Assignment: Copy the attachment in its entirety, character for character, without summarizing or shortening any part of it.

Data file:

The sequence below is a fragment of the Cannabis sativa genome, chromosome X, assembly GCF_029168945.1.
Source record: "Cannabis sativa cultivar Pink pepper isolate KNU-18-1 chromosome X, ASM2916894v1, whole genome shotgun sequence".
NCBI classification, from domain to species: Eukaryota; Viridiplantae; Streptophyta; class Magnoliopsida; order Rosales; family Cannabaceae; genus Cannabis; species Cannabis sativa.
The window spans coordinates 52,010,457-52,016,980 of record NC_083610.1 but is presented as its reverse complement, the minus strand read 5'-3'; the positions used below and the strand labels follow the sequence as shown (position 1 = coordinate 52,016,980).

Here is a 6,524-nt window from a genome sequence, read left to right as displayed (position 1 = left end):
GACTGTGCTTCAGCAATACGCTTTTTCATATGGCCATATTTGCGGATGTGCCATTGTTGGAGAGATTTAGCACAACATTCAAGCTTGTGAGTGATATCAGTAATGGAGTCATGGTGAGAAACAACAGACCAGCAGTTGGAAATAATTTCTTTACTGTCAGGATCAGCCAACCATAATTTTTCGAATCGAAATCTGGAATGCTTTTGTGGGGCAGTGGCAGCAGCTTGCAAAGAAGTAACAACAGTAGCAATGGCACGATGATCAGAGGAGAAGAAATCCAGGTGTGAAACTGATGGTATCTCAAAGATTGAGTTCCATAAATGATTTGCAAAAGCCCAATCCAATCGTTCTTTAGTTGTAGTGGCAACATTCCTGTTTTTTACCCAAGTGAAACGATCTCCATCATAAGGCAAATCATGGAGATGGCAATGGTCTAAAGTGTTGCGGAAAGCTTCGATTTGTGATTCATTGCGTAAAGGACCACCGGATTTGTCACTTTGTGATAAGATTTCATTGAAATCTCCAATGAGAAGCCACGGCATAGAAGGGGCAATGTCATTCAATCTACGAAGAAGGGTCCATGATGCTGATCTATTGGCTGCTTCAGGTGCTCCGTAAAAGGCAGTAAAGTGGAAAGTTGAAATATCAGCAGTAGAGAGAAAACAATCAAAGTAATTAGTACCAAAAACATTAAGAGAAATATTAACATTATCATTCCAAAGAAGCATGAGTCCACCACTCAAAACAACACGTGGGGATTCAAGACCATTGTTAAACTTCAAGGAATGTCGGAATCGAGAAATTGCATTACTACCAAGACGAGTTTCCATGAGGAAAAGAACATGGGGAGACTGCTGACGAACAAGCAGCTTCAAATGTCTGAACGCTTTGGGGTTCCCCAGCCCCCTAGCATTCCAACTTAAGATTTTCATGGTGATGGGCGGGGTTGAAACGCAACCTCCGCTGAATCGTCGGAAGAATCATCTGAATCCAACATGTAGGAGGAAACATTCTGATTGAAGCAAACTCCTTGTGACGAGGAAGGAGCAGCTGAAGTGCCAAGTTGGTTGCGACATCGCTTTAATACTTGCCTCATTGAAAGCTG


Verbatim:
The sequence below is a fragment of the Cannabis sativa genome, chromosome X, assembly GCF_029168945.1.
Source record: "Cannabis sativa cultivar Pink pepper isolate KNU-18-1 chromosome X, ASM2916894v1, whole genome shotgun sequence".
NCBI classification, from domain to species: Eukaryota; Viridiplantae; Streptophyta; class Magnoliopsida; order Rosales; family Cannabaceae; genus Cannabis; species Cannabis sativa.
The window spans coordinates 52,010,457-52,016,980 of record NC_083610.1 but is presented as its reverse complement, the minus strand read 5'-3'; the positions used below and the strand labels follow the sequence as shown (position 1 = coordinate 52,016,980).

Here is a 6,524-nt window from a genome sequence, read left to right as displayed (position 1 = left end):
GACTGTGCTTCAGCAATACGCTTTTTCATATGGCCATATTTGCGGATGTGCCATTGTTGGAGAGATTTAGCACAACATTCAAGCTTGTGAGTGATATCAGTAATGGAGTCATGGTGAGAAACAACAGACCAGCAGTTGGAAATAATTTCTTTACTGTCAGGATCAGCCAACCATAATTTTTCGAATCGAAATCTGGAATGCTTTTGTGGGGCAGTGGCAGCAGCTTGCAAAGAAGTAACAACAGTAGCAATGGCACGATGATCAGAGGAGAAGAAATCCAGGTGTGAAACTGATGGTATCTCAAAGATTGAGTTCCATAAATGATTTGCAAAAGCCCAATCCAATCGTTCTTTAGTTGTAGTGGCAACATTCCTGTTTTTTACCCAAGTGAAACGATCTCCATCATAAGGCAAATCATGGAGATGGCAATGGTCTAAAGTGTTGCGGAAAGCTTCGATTTGTGATTCATTGCGTAAAGGACCACCGGATTTGTCACTTTGTGATAAGATTTCATTGAAATCTCCAATGAGAAGCCACGGCATAGAAGGGGCAATGTCATTCAATCTACGAAGAAGGGTCCATGATGCTGATCTATTGGCTGCTTCAGGTGCTCCGTAAAAGGCAGTAAAGTGGAAAGTTGAAATATCAGCAGTAGAGAGAAAACAATCAAAGTAATTAGTACCAAAAACATTAAGAGAAATATTAACATTATCATTCCAAAGAAGCATGAGTCCACCACTCAAAACAACACGTGGGGATTCAAGACCATTGTTAAACTTCAAGGAATGTCGGAATCGAGAAATTGCATTACTACCAAGACGAGTTTCCATGAGGAAAAGAACATGGGGAGACTGCTGACGAACAAGCAGCTTCAAATGTCTGAACGCTTTGGGGTTCCCCAGCCCCCTAGCATTCCAACTTAAGATTTTCATGGTGATGGGCGGGGTTGAAACGCAACCTCCGCTGAATCGTCGGAAGAATCATCTGAATCCAACATGTAGGAGGAAACATTCTGATTGAAGCAAACTCCTTGTGACGAGGAAGGAGCAGCTGAAGTGCCAAGTTGGTTGCGACATCGCTTTAATACTTGCCTCATTGAAAGCTG